June 14, 2021

Pay to be rescued | Society

Pay to be rescued | Society

British women who in recent years have seen trapped by forced marriages abroad – after his transfer to a second country of family origin, either by force or with tricks – but ended happily rescued by his government has a pending bill. The Foreign Office (Ministry of Foreign Affairs) It requires these victims to cover the cost of the assistance operation involving flights, subsistence, diplomatic efforts and, apparently, very little consideration for the human drama involved in the matter.

"Incredible" and "immoral" are the epithets dispensed by the opposition against the Foreign Office (Ministry of Foreign Affairs) after the revelations of the newspaper The Times about him Toll additional that must be faced by those women converted into currency for their relatives. The response from the government of London, whose foreign minister, Jeremy Hunt, has limited to promise to investigate the matter, implies a guarantee to the British newspaper when it says that the victims were first informed that they should pay afterwards for the effort of his rescue. The savings, family and friends connections or, in the absence of money, the request for a loan, are the solutions that those responsible for British diplomacy offered to these rescued women, although punished again by unexpected economic pressure,

The policy that in practice runs the government of the conservative Theresa May – to save money and based on loans to the rescued victims – contrasts with its publicized vocation to tackle the phenomenon of forced marriages. In the last three years, the police record in the United Kingdom has seen more than 3,500 cases, considered a form of modern slavery and difficult to detect when circumscribed to the family and private sphere.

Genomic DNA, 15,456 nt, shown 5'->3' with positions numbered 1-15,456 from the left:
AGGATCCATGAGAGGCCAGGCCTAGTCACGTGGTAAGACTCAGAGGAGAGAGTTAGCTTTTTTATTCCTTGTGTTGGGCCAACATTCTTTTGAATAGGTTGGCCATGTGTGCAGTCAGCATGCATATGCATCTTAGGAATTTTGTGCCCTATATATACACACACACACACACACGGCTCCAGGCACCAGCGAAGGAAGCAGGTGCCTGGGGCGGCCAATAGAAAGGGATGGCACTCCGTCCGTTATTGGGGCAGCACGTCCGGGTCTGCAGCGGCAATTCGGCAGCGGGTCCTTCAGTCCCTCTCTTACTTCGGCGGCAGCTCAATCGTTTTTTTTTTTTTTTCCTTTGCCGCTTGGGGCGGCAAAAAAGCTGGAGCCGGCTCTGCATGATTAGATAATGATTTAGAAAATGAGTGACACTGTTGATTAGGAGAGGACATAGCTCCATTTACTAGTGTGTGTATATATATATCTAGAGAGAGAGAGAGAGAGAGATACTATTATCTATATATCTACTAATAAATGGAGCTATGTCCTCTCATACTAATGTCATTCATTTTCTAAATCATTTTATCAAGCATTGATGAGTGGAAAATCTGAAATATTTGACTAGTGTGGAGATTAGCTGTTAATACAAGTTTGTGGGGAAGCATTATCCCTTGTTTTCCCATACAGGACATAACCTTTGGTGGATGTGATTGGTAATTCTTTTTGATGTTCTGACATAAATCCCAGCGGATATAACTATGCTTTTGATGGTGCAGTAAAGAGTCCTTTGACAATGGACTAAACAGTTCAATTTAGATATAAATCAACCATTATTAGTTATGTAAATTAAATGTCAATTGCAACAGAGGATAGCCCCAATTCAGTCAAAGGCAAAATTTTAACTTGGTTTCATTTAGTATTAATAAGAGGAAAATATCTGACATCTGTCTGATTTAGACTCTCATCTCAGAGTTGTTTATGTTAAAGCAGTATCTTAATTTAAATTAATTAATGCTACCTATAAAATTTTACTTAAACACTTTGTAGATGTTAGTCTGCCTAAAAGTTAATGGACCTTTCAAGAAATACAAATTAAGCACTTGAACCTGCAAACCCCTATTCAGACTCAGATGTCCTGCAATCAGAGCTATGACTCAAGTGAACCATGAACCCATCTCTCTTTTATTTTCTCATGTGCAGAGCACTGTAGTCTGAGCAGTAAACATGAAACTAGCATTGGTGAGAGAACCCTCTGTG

The official figures barely scratch the magnitude of the phenomenon, but the investigation of The Times Yes, it is clear that escaping this cycle with the help of the British government implies a tremendous additional burden. Similar to the contract with a bank (and its payment obligations), which contract women released, for example, from their entry into a "correctional" Somalia that sought their submission or a forced marriage in Bangladesh branded by the British legislation of modern slavery. That the government itself helps to free itself from these chains implies, however, a payment


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